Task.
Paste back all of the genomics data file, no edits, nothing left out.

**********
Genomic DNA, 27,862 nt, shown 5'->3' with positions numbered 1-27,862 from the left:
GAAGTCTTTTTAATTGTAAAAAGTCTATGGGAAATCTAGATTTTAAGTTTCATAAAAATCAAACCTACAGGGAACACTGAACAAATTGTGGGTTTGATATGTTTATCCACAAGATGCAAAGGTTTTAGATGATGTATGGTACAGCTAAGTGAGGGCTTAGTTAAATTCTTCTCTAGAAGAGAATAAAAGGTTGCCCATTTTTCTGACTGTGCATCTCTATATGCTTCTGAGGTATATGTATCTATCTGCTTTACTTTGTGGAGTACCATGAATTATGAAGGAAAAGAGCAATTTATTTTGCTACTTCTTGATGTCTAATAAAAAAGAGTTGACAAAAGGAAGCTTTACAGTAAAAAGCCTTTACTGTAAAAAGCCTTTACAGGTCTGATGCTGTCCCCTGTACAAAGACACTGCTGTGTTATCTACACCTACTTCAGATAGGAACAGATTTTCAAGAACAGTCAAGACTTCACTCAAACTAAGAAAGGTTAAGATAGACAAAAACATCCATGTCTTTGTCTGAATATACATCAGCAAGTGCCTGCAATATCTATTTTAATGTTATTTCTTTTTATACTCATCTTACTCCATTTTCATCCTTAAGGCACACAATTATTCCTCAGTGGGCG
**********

Genomic DNA, 27,862 nt, shown 5'->3' with positions numbered 1-27,862 from the left:
GAAGTCTTTTTAATTGTAAAAAGTCTATGGGAAATCTAGATTTTAAGTTTCATAAAAATCAAACCTACAGGGAACACTGAACAAATTGTGGGTTTGATATGTTTATCCACAAGATGCAAAGGTTTTAGATGATGTATGGTACAGCTAAGTGAGGGCTTAGTTAAATTCTTCTCTAGAAGAGAATAAAAGGTTGCCCATTTTTCTGACTGTGCATCTCTATATGCTTCTGAGGTATATGTATCTATCTGCTTTACTTTGTGGAGTACCATGAATTATGAAGGAAAAGAGCAATTTATTTTGCTACTTCTTGATGTCTAATAAAAAAGAGTTGACAAAAGGAAGCTTTACAGTAAAAAGCCTTTACTGTAAAAAGCCTTTACAGGTCTGATGCTGTCCCCTGTACAAAGACACTGCTGTGTTATCTACACCTACTTCAGATAGGAACAGATTTTCAAGAACAGTCAAGACTTCACTCAAACTAAGAAAGGTTAAGATAGACAAAAACATCCATGTCTTTGTCTGAATATACATCAGCAAGTGCCTGCAATATCTATTTTAATGTTATTTCTTTTTATACTCATCTTACTCCATTTTCATCCTTAAGGCACACAATTATTCCTCAGTGGGCG